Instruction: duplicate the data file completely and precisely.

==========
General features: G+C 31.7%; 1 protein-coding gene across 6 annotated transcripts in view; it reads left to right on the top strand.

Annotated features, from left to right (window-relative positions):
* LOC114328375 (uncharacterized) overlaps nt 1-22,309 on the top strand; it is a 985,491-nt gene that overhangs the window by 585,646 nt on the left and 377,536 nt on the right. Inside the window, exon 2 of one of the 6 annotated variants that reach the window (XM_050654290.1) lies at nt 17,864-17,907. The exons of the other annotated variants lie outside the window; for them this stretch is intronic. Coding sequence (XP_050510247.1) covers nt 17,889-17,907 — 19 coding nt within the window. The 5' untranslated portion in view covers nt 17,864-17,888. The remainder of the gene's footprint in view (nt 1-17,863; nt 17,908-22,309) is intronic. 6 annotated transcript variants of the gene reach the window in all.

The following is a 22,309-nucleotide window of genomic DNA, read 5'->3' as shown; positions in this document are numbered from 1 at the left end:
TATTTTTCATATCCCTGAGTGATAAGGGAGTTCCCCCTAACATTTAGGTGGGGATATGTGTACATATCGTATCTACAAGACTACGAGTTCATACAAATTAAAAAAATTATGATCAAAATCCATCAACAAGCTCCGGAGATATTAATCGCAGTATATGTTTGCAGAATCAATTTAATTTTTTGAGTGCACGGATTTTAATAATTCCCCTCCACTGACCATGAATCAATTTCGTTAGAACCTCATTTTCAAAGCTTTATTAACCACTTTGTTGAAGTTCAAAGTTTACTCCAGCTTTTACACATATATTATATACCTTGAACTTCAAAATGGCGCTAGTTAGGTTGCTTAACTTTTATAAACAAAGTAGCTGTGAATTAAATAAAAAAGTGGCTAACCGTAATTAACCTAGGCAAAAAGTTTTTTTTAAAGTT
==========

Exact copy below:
General features: G+C 31.7%; 1 protein-coding gene across 6 annotated transcripts in view; it reads left to right on the top strand.

Annotated features, from left to right (window-relative positions):
* LOC114328375 (uncharacterized) overlaps nt 1-22,309 on the top strand; it is a 985,491-nt gene that overhangs the window by 585,646 nt on the left and 377,536 nt on the right. Inside the window, exon 2 of one of the 6 annotated variants that reach the window (XM_050654290.1) lies at nt 17,864-17,907. The exons of the other annotated variants lie outside the window; for them this stretch is intronic. Coding sequence (XP_050510247.1) covers nt 17,889-17,907 — 19 coding nt within the window. The 5' untranslated portion in view covers nt 17,864-17,888. The remainder of the gene's footprint in view (nt 1-17,863; nt 17,908-22,309) is intronic. 6 annotated transcript variants of the gene reach the window in all.

The following is a 22,309-nucleotide window of genomic DNA, read 5'->3' as shown; positions in this document are numbered from 1 at the left end:
TATTTTTCATATCCCTGAGTGATAAGGGAGTTCCCCCTAACATTTAGGTGGGGATATGTGTACATATCGTATCTACAAGACTACGAGTTCATACAAATTAAAAAAATTATGATCAAAATCCATCAACAAGCTCCGGAGATATTAATCGCAGTATATGTTTGCAGAATCAATTTAATTTTTTGAGTGCACGGATTTTAATAATTCCCCTCCACTGACCATGAATCAATTTCGTTAGAACCTCATTTTCAAAGCTTTATTAACCACTTTGTTGAAGTTCAAAGTTTACTCCAGCTTTTACACATATATTATATACCTTGAACTTCAAAATGGCGCTAGTTAGGTTGCTTAACTTTTATAAACAAAGTAGCTGTGAATTAAATAAAAAAGTGGCTAACCGTAATTAACCTAGGCAAAAAGTTTTTTTTAAAGTT